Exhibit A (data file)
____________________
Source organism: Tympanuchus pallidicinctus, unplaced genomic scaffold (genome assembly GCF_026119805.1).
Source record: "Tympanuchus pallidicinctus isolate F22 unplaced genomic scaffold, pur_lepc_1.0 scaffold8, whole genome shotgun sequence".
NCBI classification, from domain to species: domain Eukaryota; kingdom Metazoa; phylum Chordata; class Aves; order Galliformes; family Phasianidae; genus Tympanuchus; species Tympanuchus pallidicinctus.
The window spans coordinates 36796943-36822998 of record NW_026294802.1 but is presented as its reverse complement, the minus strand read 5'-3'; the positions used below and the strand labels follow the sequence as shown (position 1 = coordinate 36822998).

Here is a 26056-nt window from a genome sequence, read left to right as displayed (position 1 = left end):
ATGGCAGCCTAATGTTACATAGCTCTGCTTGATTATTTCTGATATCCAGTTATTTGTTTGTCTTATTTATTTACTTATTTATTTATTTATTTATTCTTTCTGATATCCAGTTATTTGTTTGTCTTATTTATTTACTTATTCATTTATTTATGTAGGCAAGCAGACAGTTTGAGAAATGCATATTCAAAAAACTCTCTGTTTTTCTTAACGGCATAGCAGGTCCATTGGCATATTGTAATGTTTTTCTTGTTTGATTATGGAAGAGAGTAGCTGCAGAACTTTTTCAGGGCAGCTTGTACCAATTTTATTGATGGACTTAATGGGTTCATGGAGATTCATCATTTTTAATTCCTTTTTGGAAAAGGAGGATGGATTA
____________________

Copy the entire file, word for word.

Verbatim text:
Source organism: Tympanuchus pallidicinctus, unplaced genomic scaffold (genome assembly GCF_026119805.1).
Source record: "Tympanuchus pallidicinctus isolate F22 unplaced genomic scaffold, pur_lepc_1.0 scaffold8, whole genome shotgun sequence".
NCBI classification, from domain to species: domain Eukaryota; kingdom Metazoa; phylum Chordata; class Aves; order Galliformes; family Phasianidae; genus Tympanuchus; species Tympanuchus pallidicinctus.
The window spans coordinates 36796943-36822998 of record NW_026294802.1 but is presented as its reverse complement, the minus strand read 5'-3'; the positions used below and the strand labels follow the sequence as shown (position 1 = coordinate 36822998).

Here is a 26056-nt window from a genome sequence, read left to right as displayed (position 1 = left end):
ATGGCAGCCTAATGTTACATAGCTCTGCTTGATTATTTCTGATATCCAGTTATTTGTTTGTCTTATTTATTTACTTATTTATTTATTTATTTATTCTTTCTGATATCCAGTTATTTGTTTGTCTTATTTATTTACTTATTCATTTATTTATGTAGGCAAGCAGACAGTTTGAGAAATGCATATTCAAAAAACTCTCTGTTTTTCTTAACGGCATAGCAGGTCCATTGGCATATTGTAATGTTTTTCTTGTTTGATTATGGAAGAGAGTAGCTGCAGAACTTTTTCAGGGCAGCTTGTACCAATTTTATTGATGGACTTAATGGGTTCATGGAGATTCATCATTTTTAATTCCTTTTTGGAAAAGGAGGATGGATTA